Ask anyone to name the best screen adaptation of Jules Verne's Around the World in 80 Days and the answer will more than likely be this 1956 version. It is enjoyed for its beautiful cinematography and music score, but the film is probably best known for originating the cameo - a small role played by a well-known figure. There are numerous of them scattered throughout.
Before the adventure takes off, the main players are introduced. First off is Philius Fogg (David Niven), a member of the Reform Club - a sanctuary for respectable gentlemen to have tea, play cards and segregate themselves from the rest of the "uncivilized" society. Fogg is the most meticulous human being you'll ever meet. Breakfast at 8:24 is to be served exactly on the dot, not "at 8:23 or at 8:25". His toast has to be at the precise temperature, no higher or lower; his bathwater at the precise depth, no higher or lower. Fogg has an unbendable penchant for timekeeping, as shown by the multitudes of clocks and watches in the living room. Even the clothes in his wardrobe are categorized by time of day, weather condition and season.
Next is Passepartout (Cantinflas), a new arrival in town looking for work. Fortunately for him, Fogg's previous manservant (Sir John Gielgud cameo) has quitted citing unreasonable working conditions, allowing Passepartout to fill in quickly. Now Passepartout is the exact opposite of Fogg. He is very outgoing, an adept in many trades (including gymnastics, fire-fighting, chimny sweep) but prone to rash behavior. However, unlike Fogg, Passepartout proves to be an entertaining character as many instances in the film show. In fact, the odd bicycle that serves his transportation in the introduction scene tells you that he's going to be quite a character.
Back at the Reform Club, Fogg claims that it is possible for a person to circumnavigate the globe in 80 days. When his fellow gentlemen challenges him on it, he wagers that he can do it himself. Bets are placed, the gentlemen's against his, and the adventure begins.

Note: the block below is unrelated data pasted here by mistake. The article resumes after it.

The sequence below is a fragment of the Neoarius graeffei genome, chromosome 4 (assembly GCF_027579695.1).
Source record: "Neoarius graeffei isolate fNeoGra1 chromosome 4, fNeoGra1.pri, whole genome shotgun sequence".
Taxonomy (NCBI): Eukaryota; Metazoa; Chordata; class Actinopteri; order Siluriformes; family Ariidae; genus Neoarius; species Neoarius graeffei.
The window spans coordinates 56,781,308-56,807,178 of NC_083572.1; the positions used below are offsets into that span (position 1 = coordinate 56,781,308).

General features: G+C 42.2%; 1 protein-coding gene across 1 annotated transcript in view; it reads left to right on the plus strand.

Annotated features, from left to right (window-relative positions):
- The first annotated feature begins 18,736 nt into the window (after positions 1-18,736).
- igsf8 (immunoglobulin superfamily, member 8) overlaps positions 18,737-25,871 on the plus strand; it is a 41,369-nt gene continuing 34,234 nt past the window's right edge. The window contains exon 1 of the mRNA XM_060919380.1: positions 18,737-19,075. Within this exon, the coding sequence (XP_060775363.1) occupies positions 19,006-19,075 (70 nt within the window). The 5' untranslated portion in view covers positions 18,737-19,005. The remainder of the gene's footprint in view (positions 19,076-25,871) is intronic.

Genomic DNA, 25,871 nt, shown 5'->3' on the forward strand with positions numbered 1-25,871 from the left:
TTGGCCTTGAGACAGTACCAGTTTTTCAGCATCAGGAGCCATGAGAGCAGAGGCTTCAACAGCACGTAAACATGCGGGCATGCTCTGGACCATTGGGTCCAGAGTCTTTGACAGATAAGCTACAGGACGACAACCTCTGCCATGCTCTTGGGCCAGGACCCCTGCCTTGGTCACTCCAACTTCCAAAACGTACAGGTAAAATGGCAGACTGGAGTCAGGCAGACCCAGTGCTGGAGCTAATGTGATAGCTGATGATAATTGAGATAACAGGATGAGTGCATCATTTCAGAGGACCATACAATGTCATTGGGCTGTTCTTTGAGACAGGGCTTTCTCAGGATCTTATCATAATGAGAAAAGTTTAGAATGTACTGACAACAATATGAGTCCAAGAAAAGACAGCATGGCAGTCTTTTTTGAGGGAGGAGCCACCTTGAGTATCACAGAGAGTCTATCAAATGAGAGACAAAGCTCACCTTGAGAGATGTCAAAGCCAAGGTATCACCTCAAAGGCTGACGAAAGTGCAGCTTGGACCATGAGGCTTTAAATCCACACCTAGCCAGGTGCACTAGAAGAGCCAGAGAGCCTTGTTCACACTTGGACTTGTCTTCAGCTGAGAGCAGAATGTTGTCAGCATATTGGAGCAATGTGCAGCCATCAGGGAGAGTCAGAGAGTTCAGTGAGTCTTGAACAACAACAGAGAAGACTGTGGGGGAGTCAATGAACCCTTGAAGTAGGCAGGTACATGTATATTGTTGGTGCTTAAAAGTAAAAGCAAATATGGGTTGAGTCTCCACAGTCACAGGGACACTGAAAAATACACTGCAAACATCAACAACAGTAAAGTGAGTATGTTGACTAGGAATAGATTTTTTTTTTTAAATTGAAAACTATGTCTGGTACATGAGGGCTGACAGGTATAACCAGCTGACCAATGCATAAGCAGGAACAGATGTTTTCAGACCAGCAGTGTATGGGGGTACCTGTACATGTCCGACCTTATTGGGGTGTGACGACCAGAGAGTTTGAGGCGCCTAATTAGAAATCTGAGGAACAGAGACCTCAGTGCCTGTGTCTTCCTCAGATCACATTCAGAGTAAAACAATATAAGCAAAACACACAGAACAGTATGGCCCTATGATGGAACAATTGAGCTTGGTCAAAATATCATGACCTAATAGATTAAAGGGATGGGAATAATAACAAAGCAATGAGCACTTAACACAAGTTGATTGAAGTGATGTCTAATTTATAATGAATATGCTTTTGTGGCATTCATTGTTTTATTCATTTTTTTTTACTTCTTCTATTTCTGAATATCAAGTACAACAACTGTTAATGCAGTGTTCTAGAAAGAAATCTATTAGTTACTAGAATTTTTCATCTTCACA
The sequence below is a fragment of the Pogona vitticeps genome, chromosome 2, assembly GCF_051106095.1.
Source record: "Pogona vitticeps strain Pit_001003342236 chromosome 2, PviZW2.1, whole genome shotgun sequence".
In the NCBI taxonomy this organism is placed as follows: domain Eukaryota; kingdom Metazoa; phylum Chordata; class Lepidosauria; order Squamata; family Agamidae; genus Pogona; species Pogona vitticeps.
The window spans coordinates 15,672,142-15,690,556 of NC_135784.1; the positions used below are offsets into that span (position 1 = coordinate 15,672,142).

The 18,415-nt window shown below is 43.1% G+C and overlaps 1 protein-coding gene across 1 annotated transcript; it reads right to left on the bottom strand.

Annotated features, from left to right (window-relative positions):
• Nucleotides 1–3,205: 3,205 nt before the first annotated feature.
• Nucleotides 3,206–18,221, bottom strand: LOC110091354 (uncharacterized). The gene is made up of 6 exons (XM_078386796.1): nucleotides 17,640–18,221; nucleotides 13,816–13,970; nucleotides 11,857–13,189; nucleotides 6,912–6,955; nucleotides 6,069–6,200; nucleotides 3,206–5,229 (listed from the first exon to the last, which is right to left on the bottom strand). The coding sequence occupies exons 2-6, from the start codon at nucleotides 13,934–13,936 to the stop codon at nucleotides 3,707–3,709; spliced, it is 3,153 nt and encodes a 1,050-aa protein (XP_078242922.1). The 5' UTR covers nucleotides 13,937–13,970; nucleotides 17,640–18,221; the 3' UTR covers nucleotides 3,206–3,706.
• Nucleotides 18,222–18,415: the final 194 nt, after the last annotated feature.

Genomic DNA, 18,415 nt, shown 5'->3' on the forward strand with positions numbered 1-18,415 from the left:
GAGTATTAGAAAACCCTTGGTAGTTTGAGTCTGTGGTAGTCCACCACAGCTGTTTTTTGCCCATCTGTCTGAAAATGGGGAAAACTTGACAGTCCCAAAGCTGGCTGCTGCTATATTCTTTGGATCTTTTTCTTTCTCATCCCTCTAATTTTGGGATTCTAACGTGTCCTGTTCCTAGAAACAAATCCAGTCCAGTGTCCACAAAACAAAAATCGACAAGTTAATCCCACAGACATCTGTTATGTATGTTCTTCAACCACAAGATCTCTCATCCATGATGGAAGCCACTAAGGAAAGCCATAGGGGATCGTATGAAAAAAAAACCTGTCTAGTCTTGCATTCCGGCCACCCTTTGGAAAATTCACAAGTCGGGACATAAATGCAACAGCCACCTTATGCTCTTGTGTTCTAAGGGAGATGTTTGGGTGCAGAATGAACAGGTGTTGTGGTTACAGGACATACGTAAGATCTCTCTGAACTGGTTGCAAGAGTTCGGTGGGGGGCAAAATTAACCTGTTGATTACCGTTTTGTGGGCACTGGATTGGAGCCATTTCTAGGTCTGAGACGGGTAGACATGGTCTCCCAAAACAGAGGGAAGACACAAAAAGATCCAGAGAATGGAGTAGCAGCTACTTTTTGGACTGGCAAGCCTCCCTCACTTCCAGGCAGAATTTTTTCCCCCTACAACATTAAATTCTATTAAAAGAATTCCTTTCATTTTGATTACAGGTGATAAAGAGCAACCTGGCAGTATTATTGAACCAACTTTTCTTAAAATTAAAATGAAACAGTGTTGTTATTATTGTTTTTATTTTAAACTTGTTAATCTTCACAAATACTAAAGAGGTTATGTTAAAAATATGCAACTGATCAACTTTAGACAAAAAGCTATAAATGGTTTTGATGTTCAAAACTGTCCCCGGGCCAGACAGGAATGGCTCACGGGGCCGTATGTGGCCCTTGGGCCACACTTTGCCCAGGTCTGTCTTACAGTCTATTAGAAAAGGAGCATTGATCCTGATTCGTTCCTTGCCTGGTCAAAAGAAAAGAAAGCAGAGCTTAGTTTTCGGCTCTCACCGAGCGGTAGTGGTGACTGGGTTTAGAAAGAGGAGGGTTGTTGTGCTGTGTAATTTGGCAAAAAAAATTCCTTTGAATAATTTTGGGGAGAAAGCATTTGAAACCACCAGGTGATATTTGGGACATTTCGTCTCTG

Two other main characters make their appearance in the course of the adventure. Police inspector Mr. Fix (Robert Newton) is introduced in the Suez, while in India an unforseen train stop prompts Fogg and Passepartout to detour into the jungle where they rescue Princess Aouda (Shirley MacLaine). Fix is thorn on Fogg's side and briefly succeeds in delaying him by disposing of Passepartout, but later exacts his comeuppance on Fogg by arresting him for robbing the Bank of England. The exotic beauty Aouda does not step up as a character until near the end of the film in the only scene where Fogg bares his emotions unrestrain, but their romance has already been hinted from the start.
Who can forget the score, every track infectious and unforgettable. Victor Young is one of the greatest film composers that ever lived, and probably the only one that can be ranked above John Williams on sheer musical genius. His music covers a spectrum of moods from comedic to romantic, and a myraid of exotic colors to support the countries that Fogg and Passepartout stop over (Suez, Hong Kong, India, Japan, and several for different parts of their America travel). In addition, Young also arranges some familiar themes to represent the characters: "Rule Britannia" for Fogg, a variation of "La Cucaracha" for Passepartout, a segment from Gershwin's "An American in Paris" as a cue that Fogg and Passepartout are in Paris (when the dialogue does not mention anything), and "Yankee Doodle" as Fogg and company sail towards America. The most beautiful track, and the most unforgettable, is the waltz-like tune that is best known as the film's main theme. His ability to mix-and-match original and pre-existing pieces together is a testament of his brillance - check out the "Rule Britannia"-"Yankee Doodle" duet and the expansion of the "An American In Paris" segment into a cutesy Parisan flavor. Sadly, he won his only Oscar for this film posthumously. He clearly deserved more.